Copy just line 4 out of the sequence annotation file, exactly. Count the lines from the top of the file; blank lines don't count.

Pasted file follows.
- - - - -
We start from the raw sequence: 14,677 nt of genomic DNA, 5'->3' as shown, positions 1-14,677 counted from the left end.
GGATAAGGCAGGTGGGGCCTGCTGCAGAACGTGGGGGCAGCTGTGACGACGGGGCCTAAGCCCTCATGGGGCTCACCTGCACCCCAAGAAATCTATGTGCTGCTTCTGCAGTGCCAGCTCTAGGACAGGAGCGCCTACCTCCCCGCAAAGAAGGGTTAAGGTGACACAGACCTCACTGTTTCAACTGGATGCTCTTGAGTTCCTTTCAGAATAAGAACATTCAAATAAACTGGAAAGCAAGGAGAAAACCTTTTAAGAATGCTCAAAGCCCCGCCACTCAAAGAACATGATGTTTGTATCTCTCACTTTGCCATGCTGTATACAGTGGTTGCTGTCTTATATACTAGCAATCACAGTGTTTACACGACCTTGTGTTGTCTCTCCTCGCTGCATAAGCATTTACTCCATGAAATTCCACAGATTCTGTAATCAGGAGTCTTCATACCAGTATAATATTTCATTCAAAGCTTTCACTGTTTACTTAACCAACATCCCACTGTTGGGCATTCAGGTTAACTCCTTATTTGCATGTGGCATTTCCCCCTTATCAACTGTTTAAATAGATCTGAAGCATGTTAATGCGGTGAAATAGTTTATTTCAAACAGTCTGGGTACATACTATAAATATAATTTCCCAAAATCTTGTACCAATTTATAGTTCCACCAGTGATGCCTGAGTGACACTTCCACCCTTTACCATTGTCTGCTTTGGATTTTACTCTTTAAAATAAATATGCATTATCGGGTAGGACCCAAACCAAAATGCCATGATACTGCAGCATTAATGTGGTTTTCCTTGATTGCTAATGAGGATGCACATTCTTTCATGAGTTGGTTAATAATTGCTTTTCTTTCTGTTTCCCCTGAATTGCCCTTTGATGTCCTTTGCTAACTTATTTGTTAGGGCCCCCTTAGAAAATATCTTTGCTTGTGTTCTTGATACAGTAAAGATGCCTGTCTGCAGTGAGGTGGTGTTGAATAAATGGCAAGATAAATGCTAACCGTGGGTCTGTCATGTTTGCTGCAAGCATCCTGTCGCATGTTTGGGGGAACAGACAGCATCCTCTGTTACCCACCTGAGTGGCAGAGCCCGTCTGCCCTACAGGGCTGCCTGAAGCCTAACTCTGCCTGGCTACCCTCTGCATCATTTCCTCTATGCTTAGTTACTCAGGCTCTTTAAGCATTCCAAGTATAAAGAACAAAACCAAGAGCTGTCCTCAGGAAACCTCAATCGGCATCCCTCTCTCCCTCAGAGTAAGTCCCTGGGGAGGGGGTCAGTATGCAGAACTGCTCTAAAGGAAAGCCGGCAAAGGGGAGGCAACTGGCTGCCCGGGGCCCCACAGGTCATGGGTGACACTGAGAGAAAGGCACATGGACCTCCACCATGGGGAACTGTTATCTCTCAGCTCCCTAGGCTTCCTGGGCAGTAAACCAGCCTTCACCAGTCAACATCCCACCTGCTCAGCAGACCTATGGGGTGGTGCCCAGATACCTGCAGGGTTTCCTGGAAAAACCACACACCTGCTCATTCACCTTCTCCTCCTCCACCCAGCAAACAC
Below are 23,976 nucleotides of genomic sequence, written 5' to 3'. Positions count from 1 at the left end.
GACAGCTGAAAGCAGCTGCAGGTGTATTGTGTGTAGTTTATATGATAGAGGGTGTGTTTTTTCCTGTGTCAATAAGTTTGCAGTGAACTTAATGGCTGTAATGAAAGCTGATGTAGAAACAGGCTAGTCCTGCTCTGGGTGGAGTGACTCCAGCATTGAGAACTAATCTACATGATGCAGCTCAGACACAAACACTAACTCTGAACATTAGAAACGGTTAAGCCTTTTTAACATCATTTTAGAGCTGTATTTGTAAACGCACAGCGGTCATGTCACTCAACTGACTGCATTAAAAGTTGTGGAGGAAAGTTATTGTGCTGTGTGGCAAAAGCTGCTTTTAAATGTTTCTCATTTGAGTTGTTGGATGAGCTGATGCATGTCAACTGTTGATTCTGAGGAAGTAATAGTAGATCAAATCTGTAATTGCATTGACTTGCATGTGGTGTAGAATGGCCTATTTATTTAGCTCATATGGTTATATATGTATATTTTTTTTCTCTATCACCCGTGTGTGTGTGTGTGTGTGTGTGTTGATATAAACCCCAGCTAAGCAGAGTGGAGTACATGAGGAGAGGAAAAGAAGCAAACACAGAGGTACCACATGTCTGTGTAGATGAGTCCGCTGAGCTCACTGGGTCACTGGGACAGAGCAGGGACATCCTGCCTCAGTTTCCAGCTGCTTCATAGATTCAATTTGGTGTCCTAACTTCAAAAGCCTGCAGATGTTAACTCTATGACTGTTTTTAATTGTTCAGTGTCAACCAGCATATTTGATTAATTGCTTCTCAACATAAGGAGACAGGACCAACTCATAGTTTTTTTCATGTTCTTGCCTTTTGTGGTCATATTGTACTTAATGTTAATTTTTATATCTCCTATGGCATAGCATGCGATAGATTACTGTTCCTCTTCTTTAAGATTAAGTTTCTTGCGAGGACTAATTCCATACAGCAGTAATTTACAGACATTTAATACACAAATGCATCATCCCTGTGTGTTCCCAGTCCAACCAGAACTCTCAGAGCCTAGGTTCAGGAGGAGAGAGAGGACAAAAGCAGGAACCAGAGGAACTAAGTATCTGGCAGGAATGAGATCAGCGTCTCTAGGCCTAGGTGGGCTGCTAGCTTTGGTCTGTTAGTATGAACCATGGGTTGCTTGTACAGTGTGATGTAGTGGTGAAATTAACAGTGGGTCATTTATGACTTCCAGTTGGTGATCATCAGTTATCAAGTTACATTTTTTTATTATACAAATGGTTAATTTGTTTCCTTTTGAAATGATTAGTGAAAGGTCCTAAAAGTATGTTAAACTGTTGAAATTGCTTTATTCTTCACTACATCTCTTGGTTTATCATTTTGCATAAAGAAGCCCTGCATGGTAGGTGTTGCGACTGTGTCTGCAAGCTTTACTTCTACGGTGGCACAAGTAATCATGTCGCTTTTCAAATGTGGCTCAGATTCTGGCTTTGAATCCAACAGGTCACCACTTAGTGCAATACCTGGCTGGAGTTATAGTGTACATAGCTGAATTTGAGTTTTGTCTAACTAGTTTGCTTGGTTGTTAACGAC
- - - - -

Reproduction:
GACAGCTGAAAGCAGCTGCAGGTGTATTGTGTGTAGTTTATATGATAGAGGGTGTGTTTTTTCCTGTGTCAATAAGTTTGCAGTGAACTTAATGGCTGTAATGAAAGCTGATGTAGAAACAGGCTAGTCCTGCTCTGGGTGGAGTGACTCCAGCATTGAGAACTAATCTACATGATGCAGCTCAGACACAAACACTAACTCTGAACATTAGAAACGGTTAAGCCTTTTTAACATCATTTTAGAGCTGTATTTGTAAACGCACAGCGGTCATGTCACTCAACTGACTGCATTAAAAGTTGTGGAGGAAAGTTATTGTGCTGTGTGGCAAAAGCTGCTTTTAAATGTTTCTCATTTGAGTTGTTGGATGAGCTGATGCATGTCAACTGTTGATTCTGAGGAAGTAATAGTAGATCAAATCTGTAATTGCATTGACTTGCATGTGGTGTAGAATGGCCTATTTATTTAGCTCATATGGTTATATATGTATATTTTTTTTCTCTATCACCCGTGTGTGTGTGTGTGTGTGTGTGTTGATATAAACCCCAGCTAAGCAGAGTGGAGTACATGAGGAGAGGAAAAGAAGCAAACACAGAGGTACCACATGTCTGTGTAGATGAGTCCGCTGAGCTCACTGGGTCACTGGGACAGAGCAGGGACATCCTGCCTCAGTTTCCAGCTGCTTCATAGATTCAATTTGGTGTCCTAACTTCAAAAGCCTGCAGATGTTAACTCTATGACTGTTTTTAATTGTTCAGTGTCAACCAGCATATTTGATTAATTGCTTCTCAACATAAGGAGACAGGACCAACTCATAGTTTTTTTCATGTTCTTGCCTTTTGTGGTCATATTGTACTTAATGTTAATTTTTATATCTCCTATGGCATAGCATGCGATAGATTACTGTTCCTCTTCTTTAAGATTAAGTTTCTTGCGAGGACTAATTCCATACAGCAGTAATTTACAGACATTTAATACACAAATGCATCATCCCTGTGTGTTCCCAGTCCAACCAGAACTCTCAGAGCCTAGGTTCAGGAGGAGAGAGAGGACAAAAGCAGGAACCAGAGGAACTAAGTATCTGGCAGGAATGAGATCAGCGTCTCTAGGCCTAGGTGGGCTGCTAGCTTTGGTCTGTTAGTATGAACCATGGGTTGCTTGTACAGTGTGATGTAGTGGTGAAATTAACAGTGGGTCATTTATGACTTCCAGTTGGTGATCATCAGTTATCAAGTTACATTTTTTTATTATACAAATGGTTAATTTGTTTCCTTTTGAAATGATTAGTGAAAGGTCCTAAAAGTATGTTAAACTGTTGAAATTGCTTTATTCTTCACTACATCTCTTGGTTTATCATTTTGCATAAAGAAGCCCTGCATGGTAGGTGTTGCGACTGTGTCTGCAAGCTTTACTTCTACGGTGGCACAAGTAATCATGTCGCTTTTCAAATGTGGCTCAGATTCTGGCTTTGAATCCAACAGGTCACCACTTAGTGCAATACCTGGCTGGAGTTATAGTGTACATAGCTGAATTTGAGTTTTGTCTAACTAGTTTGCTTGGTTGTTAACGAC